Age UK Survey shows over 65s largest fear is cost of living crisis alongside lack of investment in NHS and Social Care

On 17 August 2022 Age UK conducted a survey (“The Survey”) among over 65s in the UKs population to establish the priorities for the next Conservative prime minister. The Survey which had 14,021 responses among over 65s, established that the greatest problem identified by more than half of participants (57%) said help with the cost of living crisis was what they wanted to see the most. This was closely followed by action on the NHS and social care (25%). This is highly unusual as usually when Age UK carries out research with older people, it generally finds that strengthening the NHS and social care is always their top priority.

Consequences of The Survey

Therefore as a consequence of The Survey, Age UK has written to the two candidates for Leader of the Conservative Party and the current Prime Minister to inform them of the results. Age UK is urging the leaders of the Conservative Party to make a clear public statement about their commitment to restoring the triple lock, giving emergency support with energy bills, and to address the shortfalls in funding the NHS and social care. Energy bills for a typical household is projected to hit £4,266 next year. This equates to 45 per cent of the current state pension, which is a terrifying prospect for older people dependent on it to keep going.

NHS and Social Care Concern

The second priority identified in The Survey is the current state of the NHS and Social Care. The Association of Directors of Adult Social Care (“ADASS”), found that by the end of April this year more than half a million people were waiting for assessments, care, direct payments, or care reviews. This represents an increase of more than a third (37%) in just six months. However, ADASS have warned that delayed discharges are increasing further. This means that older people are stuck in hospital beds when they are medically fit to leave, but simply because there is no care available in the community for them, they are prevented from discharge. This ultimately means the chronic shortage of care is crippling patient flow in many hospitals up across the UK, causing wider issues.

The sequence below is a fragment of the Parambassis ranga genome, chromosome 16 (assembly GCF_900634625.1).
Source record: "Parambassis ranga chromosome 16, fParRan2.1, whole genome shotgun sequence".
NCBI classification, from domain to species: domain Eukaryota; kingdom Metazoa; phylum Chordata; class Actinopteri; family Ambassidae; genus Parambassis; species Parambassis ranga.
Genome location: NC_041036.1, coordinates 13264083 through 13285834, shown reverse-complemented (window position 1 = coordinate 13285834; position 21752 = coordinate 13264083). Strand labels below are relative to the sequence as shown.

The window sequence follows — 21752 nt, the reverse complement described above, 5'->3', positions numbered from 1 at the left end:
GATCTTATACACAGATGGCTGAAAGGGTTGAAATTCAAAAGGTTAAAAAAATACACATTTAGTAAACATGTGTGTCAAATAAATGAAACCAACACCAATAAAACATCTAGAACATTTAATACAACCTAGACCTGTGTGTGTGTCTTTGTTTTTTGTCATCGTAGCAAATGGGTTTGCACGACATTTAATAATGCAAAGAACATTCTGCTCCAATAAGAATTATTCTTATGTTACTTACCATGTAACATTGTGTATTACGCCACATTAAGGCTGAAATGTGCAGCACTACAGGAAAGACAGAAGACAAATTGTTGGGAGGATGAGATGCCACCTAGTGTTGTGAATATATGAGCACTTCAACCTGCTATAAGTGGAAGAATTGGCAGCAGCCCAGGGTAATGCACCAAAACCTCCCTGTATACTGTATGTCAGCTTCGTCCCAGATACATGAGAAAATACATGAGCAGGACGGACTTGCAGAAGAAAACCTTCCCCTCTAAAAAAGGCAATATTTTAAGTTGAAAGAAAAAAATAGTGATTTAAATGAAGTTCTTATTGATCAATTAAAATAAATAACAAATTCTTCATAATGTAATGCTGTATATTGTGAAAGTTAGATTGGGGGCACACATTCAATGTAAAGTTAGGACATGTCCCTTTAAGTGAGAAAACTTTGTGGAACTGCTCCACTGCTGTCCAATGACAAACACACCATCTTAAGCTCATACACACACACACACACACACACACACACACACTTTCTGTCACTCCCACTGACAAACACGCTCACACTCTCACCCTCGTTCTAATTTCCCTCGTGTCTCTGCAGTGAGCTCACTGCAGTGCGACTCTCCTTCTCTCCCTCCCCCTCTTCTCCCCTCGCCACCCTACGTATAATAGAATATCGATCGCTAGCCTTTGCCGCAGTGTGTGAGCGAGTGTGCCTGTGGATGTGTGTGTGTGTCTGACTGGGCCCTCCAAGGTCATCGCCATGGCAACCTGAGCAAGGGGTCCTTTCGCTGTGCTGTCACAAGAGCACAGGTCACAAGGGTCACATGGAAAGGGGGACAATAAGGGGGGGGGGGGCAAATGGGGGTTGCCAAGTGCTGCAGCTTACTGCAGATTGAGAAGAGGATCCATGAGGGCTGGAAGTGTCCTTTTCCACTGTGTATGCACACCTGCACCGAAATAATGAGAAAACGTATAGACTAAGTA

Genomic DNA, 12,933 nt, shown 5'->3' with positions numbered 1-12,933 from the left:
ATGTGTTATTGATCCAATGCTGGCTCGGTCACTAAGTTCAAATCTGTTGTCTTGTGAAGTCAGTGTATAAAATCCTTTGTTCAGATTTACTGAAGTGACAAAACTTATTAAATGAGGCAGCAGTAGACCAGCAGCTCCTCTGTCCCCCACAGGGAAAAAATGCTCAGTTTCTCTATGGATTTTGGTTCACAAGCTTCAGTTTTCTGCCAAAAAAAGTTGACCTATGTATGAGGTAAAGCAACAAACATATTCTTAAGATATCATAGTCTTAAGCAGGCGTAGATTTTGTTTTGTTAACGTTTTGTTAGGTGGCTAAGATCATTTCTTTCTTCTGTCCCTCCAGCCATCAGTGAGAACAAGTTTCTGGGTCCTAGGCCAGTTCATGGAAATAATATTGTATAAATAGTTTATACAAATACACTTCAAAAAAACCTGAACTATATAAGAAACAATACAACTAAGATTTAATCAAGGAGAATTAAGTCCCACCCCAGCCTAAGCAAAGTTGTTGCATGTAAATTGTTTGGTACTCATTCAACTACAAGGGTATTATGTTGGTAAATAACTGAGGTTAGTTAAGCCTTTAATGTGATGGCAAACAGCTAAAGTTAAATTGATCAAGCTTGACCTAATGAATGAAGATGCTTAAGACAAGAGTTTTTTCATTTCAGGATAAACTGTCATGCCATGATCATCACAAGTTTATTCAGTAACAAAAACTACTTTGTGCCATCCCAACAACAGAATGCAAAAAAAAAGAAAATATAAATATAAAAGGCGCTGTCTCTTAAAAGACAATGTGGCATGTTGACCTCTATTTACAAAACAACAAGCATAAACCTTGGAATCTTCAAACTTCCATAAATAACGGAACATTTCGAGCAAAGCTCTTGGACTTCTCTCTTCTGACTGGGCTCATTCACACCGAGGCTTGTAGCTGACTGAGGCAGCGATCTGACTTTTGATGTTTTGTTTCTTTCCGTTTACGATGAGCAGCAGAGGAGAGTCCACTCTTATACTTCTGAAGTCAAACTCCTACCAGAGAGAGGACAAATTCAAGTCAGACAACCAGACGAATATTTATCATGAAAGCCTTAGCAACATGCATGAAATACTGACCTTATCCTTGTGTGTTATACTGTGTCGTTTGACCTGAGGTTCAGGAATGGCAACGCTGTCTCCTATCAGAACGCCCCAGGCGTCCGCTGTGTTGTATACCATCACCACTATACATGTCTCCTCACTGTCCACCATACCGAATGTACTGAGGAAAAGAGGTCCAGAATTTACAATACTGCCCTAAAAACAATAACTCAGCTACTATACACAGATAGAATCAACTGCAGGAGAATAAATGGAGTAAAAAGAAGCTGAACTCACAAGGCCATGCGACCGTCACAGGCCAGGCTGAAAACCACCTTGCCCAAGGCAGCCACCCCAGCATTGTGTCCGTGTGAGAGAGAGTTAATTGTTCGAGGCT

What is being said?

Caroline Abrahams, Charity Director at Age UK, shared her thoughts:

“Older people are deeply concerned about social care and the NHS. It’s an utterly miserable situation for everyone and it’s hard to see it improving unless and until the Government accepts that the root cause is the poverty pay in home care, and acts to give care workers a substantial pay rise. None of the care plans they have announced so far address this elephant in the social care room. Whoever emerges as our next Prime Minister, it is essential they understand the grave situation our acutely pressurised NHS and social care services are in, and that they take decisive action quickly to help turn things around.”

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